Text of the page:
HARRISBURG — The collapse of budget negotiations left state aid to five Pennsylvania universities in limbo three months into the fiscal year, and a quiet and empty Pennsylvania Capitol on Thursday ensured that the schools will have to wait longer for the money, if they ever get it.
House Republican Leader Dave Reed, (R-Indiana), said the state needs the money to pay for the aid before the chamber will send the legislation to Democratic Gov. Tom Wolf.
However, House members have been unwilling to deliver a tax package that Wolf deems large enough to help deal with Pennsylvania’s entrenched post-recession deficit. The House has no plans to return before Oct. 16.
Meanwhile, the budget stalemate has stalled nearly $600 million in aid to Penn State, the University of Pittsburgh, Temple and Lincoln universities and the University of Pennsylvania’s veterinary school, plus authorization for another $52 million for Penn State’s agricultural research and extension programs.
House Speaker Mike Turzai, (R-Allegheny), said the five universities have a lot of private-sector qualities, including multibillion-dollar endowments at Penn State and Pitt, and are difficult for students to get into.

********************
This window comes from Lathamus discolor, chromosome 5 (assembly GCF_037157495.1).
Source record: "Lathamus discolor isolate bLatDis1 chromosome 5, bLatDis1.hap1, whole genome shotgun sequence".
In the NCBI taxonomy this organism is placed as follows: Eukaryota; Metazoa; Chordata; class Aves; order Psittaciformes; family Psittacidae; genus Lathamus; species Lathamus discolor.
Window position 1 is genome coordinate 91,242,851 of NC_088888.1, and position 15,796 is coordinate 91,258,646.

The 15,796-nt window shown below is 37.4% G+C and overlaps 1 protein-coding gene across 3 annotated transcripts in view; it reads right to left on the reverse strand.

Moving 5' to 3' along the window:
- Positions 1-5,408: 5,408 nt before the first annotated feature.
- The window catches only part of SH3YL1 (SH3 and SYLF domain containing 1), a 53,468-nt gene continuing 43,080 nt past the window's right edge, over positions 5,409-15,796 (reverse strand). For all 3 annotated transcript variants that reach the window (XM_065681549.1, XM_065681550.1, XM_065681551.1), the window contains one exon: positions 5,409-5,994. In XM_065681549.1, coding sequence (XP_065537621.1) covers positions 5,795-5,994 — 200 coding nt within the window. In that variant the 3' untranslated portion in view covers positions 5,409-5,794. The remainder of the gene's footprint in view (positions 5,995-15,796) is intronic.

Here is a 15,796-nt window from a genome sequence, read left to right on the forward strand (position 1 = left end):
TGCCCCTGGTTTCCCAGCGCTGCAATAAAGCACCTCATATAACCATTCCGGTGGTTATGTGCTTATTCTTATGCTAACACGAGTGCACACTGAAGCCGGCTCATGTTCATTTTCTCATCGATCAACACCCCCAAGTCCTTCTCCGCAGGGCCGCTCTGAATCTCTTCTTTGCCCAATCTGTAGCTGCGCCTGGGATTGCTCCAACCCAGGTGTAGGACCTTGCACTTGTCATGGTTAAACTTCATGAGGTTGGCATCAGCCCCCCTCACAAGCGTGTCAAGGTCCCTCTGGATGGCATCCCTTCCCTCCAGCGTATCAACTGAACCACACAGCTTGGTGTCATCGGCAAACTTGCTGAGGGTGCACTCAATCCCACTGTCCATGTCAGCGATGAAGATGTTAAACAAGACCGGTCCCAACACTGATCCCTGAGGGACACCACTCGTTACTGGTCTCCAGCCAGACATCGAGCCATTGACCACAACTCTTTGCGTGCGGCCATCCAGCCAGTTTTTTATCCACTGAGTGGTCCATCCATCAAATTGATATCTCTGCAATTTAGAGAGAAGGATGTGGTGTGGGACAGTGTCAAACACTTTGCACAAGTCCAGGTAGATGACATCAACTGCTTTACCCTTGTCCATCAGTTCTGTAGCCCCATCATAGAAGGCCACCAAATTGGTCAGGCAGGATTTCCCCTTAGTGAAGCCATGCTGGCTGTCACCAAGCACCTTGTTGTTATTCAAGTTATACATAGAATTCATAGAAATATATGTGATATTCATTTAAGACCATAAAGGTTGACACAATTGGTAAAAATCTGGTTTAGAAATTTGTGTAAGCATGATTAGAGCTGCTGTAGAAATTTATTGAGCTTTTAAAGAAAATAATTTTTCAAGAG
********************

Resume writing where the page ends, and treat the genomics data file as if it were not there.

“At a minimum, they should be promising that they will not increase tuition for in-state students,” Turzai said. “They need to make a commitment for ‘18-’19 that they are not increasing tuition for in-state students.”
Asked about the fate of the state aid, Turzai said he needed to first see the details of Wolf’s surprise move, announced Wednesday, to borrow $1.25 billion against profits from the state-controlled wine and liquor store system.
That amount would not cover the university subsidies. If Pennsylvania does not make good on the aid, it would represent a new cut to state higher education aid, which was about $400 million, or 20 percent, higher a decade ago.
The schools provide public services or tuition discounts for in-state students, or both.
In a statement, Pitt Chancellor Patrick Gallagher warned that going without the $147 million — about 7 percent of its budget — would hurt thousands of students, faculty and staff and undermine the school’s role in driving education, innovation and the economy.
“The much talked about rebirth of Pittsburgh depends on investing in a highly educated, talented workforce that draws the attention of new industry,” Gallagher said.
Penn State’s president, Eric Barron, said losing the money would leave the school unable to run agricultural extension programs and potentially force it to increase tuition for in-state students.
Penn’s veterinary school has said that the state aid helps it run its two animal hospitals and maintain agricultural research and veterinary education. It noted that the school conducted more than 70,000 tests to check for the bird flu virus during a 2015 outbreak.
Senate Majority Leader Jake Corman, R-Centre, said ending state aid will force the universities to make difficult budget decisions and carry farther-reaching implications for the public.
Penn State has received state aid since 1855. Without it, Penn State could simply fill its campus with more students who are from wealthier families, other states or other countries, Corman said.
“I think the public needs to be thinking about and be concerned about what it means to not fund these universities,” Corman said. — (AP)